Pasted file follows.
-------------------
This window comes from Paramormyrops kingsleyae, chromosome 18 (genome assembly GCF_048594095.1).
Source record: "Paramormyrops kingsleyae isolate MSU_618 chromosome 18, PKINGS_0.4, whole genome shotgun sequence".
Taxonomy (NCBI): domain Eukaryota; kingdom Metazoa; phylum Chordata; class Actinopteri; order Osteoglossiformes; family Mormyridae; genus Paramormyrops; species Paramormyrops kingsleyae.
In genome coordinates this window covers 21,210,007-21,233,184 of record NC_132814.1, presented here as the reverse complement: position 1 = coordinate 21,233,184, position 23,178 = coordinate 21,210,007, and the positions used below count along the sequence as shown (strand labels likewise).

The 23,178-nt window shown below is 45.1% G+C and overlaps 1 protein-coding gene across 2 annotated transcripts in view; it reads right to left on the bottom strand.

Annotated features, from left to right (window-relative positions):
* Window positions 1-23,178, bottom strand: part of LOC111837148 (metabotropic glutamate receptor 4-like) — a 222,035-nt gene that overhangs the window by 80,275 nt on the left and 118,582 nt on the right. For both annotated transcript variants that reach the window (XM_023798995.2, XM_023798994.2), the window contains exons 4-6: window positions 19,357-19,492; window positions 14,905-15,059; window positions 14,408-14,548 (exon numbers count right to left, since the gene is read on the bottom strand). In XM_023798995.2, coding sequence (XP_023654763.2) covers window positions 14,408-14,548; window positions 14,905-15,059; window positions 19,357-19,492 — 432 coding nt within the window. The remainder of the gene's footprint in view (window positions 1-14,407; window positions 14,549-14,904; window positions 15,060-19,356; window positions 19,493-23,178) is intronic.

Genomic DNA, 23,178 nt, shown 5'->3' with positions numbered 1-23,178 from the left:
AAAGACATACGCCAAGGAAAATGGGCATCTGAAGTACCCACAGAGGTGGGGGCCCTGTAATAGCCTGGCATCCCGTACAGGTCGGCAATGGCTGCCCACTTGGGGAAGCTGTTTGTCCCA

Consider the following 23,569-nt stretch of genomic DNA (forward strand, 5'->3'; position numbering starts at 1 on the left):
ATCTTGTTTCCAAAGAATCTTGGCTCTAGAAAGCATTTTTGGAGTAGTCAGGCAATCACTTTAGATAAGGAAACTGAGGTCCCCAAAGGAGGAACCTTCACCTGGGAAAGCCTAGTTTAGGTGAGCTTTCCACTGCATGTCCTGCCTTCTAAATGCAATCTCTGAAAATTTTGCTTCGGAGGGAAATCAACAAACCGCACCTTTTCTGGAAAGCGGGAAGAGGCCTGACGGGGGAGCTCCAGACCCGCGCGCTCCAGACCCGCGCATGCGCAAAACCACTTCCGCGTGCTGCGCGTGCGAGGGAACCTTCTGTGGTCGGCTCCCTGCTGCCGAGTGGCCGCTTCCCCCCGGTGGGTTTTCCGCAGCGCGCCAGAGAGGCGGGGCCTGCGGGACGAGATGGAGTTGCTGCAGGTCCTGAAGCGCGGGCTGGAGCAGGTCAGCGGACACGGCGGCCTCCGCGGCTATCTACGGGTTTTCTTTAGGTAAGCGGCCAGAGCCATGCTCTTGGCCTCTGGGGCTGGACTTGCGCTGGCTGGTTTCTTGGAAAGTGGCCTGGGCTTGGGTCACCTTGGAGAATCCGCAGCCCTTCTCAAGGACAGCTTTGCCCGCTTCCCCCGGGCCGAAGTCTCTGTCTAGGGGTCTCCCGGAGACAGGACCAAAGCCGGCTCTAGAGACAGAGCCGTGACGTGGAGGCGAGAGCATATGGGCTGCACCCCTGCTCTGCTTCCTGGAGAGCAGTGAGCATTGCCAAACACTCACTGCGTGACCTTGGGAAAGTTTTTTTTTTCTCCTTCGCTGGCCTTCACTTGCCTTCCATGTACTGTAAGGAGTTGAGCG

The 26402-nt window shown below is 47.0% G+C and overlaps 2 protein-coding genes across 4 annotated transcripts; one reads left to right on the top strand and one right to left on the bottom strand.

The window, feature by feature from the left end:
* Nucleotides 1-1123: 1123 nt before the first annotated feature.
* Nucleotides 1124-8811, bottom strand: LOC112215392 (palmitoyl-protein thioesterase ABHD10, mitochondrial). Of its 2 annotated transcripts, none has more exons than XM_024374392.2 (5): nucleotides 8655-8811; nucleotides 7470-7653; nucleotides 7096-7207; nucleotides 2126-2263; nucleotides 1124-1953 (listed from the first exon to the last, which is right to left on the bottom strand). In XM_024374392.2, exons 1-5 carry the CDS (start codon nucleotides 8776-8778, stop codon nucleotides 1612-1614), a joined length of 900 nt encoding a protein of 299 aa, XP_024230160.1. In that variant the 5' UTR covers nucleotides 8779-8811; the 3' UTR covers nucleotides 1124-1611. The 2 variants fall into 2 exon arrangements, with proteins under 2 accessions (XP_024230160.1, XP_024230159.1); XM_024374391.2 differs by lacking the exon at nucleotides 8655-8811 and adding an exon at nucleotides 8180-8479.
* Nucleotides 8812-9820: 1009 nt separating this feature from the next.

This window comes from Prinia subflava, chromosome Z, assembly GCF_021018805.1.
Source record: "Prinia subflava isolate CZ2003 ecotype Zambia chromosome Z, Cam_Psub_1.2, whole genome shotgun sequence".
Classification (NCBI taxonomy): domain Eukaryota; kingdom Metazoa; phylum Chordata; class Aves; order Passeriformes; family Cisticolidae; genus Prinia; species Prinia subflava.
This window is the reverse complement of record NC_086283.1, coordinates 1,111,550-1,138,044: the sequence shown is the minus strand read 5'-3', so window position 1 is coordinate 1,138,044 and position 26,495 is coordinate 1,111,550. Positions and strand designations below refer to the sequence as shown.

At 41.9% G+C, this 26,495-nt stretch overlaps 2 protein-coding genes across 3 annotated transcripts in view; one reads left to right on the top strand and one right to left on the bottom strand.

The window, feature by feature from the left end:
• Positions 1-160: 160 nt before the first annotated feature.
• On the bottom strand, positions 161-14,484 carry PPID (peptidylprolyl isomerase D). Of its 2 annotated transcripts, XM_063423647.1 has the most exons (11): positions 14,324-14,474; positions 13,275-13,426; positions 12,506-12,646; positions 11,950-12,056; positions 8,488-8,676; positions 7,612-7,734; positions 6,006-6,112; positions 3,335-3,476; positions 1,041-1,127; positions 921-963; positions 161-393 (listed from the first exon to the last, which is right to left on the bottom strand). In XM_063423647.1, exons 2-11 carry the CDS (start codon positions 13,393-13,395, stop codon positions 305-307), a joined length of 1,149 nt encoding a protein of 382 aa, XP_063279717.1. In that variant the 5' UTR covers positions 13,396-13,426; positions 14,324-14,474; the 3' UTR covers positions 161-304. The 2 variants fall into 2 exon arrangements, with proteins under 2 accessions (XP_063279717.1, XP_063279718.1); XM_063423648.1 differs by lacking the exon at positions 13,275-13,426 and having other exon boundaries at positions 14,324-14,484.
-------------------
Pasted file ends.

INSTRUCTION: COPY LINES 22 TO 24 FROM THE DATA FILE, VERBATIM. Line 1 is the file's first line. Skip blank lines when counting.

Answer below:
The window, feature by feature from the left end:
• Positions 1-160: 160 nt before the first annotated feature.
• On the bottom strand, positions 161-14,484 carry PPID (peptidylprolyl isomerase D). Of its 2 annotated transcripts, XM_063423647.1 has the most exons (11): positions 14,324-14,474; positions 13,275-13,426; positions 12,506-12,646; positions 11,950-12,056; positions 8,488-8,676; positions 7,612-7,734; positions 6,006-6,112; positions 3,335-3,476; positions 1,041-1,127; positions 921-963; positions 161-393 (listed from the first exon to the last, which is right to left on the bottom strand). In XM_063423647.1, exons 2-11 carry the CDS (start codon positions 13,393-13,395, stop codon positions 305-307), a joined length of 1,149 nt encoding a protein of 382 aa, XP_063279717.1. In that variant the 5' UTR covers positions 13,396-13,426; positions 14,324-14,474; the 3' UTR covers positions 161-304. The 2 variants fall into 2 exon arrangements, with proteins under 2 accessions (XP_063279717.1, XP_063279718.1); XM_063423648.1 differs by lacking the exon at positions 13,275-13,426 and having other exon boundaries at positions 14,324-14,484.